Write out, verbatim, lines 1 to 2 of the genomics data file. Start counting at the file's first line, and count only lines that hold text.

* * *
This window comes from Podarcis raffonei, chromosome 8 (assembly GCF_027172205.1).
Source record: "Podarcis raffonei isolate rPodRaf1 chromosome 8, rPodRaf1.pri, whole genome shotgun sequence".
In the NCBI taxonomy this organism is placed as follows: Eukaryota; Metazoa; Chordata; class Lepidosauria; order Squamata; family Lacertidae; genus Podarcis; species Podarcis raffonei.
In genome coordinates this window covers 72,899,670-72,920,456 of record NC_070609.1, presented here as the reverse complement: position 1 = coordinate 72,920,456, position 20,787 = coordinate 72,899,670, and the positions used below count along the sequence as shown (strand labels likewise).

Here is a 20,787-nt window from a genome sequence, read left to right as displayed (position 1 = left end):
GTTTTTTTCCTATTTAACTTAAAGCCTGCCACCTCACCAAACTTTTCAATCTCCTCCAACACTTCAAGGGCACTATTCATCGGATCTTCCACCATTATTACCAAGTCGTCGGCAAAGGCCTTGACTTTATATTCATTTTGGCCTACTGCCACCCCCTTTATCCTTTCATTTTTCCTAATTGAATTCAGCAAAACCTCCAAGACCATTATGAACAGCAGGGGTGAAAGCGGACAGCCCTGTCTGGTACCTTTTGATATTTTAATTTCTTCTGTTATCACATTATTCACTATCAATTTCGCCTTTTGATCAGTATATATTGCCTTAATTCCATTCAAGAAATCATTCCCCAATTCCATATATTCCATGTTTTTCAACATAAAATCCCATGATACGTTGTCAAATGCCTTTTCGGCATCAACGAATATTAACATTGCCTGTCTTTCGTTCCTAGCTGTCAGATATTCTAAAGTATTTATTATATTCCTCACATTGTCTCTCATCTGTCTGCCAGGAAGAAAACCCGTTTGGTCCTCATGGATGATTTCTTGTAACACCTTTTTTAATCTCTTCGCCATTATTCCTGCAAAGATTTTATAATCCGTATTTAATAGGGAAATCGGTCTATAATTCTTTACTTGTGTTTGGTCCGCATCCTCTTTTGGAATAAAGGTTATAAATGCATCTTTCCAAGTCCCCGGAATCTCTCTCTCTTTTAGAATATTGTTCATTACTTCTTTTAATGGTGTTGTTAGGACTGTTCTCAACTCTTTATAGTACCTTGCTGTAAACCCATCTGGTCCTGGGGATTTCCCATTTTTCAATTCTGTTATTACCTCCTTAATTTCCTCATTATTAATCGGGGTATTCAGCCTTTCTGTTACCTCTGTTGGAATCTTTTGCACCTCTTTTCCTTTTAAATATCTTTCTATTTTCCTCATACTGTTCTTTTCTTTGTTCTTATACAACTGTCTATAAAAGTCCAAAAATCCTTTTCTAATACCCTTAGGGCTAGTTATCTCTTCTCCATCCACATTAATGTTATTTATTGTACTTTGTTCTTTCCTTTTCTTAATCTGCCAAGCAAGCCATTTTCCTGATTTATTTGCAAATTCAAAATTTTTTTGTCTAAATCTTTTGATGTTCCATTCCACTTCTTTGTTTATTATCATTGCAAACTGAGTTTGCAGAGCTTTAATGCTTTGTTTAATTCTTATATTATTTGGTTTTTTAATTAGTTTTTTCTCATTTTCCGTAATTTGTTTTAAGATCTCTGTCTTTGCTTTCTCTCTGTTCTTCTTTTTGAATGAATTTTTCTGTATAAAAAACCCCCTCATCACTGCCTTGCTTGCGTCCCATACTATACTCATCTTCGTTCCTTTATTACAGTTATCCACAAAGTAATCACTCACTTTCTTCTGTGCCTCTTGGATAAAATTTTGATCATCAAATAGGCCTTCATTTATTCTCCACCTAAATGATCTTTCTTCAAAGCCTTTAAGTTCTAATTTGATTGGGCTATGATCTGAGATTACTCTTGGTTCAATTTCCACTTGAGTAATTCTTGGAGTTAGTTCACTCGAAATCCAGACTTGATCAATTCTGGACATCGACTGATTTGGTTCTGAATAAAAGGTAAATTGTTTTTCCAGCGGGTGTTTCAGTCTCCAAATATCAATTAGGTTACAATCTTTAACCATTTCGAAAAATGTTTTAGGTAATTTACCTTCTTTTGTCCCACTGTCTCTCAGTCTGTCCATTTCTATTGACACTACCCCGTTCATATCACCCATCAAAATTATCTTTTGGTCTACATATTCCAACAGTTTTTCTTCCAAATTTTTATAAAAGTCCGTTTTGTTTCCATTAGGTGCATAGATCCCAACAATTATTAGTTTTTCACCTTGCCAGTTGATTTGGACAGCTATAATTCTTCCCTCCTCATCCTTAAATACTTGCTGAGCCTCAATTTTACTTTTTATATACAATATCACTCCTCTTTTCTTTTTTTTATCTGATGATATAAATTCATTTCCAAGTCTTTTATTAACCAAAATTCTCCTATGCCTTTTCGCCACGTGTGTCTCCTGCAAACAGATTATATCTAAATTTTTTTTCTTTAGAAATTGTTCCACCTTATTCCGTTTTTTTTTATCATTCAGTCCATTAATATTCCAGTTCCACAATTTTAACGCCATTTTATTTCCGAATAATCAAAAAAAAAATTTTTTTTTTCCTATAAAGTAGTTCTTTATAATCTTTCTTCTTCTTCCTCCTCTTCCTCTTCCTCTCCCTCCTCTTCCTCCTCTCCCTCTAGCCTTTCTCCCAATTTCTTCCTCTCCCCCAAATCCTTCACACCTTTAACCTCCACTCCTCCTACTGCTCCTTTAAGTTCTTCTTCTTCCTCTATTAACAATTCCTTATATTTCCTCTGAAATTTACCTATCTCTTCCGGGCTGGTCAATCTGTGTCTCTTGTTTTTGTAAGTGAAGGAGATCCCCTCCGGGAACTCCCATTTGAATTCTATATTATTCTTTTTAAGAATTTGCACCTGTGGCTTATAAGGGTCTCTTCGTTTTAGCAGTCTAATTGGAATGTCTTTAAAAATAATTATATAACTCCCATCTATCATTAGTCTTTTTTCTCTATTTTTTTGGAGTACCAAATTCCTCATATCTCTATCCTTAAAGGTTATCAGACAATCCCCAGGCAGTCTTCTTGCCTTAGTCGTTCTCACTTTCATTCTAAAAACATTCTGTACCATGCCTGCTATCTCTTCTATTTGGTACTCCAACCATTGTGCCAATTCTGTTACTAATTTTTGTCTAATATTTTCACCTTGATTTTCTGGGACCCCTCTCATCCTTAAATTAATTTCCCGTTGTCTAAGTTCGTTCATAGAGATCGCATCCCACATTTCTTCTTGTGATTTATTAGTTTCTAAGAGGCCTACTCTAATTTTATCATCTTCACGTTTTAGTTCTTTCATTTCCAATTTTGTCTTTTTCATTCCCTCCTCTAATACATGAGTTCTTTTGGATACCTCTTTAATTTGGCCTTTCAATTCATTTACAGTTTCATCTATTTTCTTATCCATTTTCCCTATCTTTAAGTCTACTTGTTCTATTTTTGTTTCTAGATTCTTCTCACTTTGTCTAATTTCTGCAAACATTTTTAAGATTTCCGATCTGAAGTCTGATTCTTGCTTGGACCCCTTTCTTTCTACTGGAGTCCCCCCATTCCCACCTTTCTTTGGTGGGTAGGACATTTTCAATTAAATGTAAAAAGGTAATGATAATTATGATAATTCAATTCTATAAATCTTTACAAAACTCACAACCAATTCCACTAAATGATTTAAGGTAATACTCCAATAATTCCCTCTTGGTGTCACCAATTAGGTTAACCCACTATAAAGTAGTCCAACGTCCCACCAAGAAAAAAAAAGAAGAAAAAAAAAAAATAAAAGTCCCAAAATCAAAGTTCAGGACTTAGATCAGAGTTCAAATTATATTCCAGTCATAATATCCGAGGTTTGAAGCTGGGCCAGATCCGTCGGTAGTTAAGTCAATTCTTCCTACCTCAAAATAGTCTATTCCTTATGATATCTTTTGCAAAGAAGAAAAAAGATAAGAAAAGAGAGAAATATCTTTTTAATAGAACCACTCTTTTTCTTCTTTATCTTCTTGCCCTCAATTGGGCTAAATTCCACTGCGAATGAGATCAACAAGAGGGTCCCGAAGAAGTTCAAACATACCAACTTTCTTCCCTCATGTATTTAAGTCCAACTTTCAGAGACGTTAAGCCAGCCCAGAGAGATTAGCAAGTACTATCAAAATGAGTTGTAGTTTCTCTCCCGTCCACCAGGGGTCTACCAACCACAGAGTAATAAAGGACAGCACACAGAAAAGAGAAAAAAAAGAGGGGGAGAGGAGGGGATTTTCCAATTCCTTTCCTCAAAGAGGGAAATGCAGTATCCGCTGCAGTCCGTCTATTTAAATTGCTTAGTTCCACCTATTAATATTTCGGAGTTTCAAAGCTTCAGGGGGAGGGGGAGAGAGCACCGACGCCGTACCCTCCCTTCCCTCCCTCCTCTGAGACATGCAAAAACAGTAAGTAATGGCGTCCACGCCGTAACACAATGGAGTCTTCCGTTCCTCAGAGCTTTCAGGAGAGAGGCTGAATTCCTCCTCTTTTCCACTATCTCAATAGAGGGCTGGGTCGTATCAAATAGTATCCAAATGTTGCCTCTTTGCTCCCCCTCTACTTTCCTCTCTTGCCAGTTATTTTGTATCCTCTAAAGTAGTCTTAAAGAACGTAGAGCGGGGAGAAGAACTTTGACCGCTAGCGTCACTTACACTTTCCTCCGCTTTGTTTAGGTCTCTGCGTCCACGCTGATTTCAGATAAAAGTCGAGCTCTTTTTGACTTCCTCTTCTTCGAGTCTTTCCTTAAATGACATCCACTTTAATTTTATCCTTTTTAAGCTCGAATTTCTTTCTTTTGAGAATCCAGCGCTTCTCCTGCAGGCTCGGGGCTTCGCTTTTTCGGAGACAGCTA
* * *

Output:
This window comes from Podarcis raffonei, chromosome 8 (assembly GCF_027172205.1).
Source record: "Podarcis raffonei isolate rPodRaf1 chromosome 8, rPodRaf1.pri, whole genome shotgun sequence".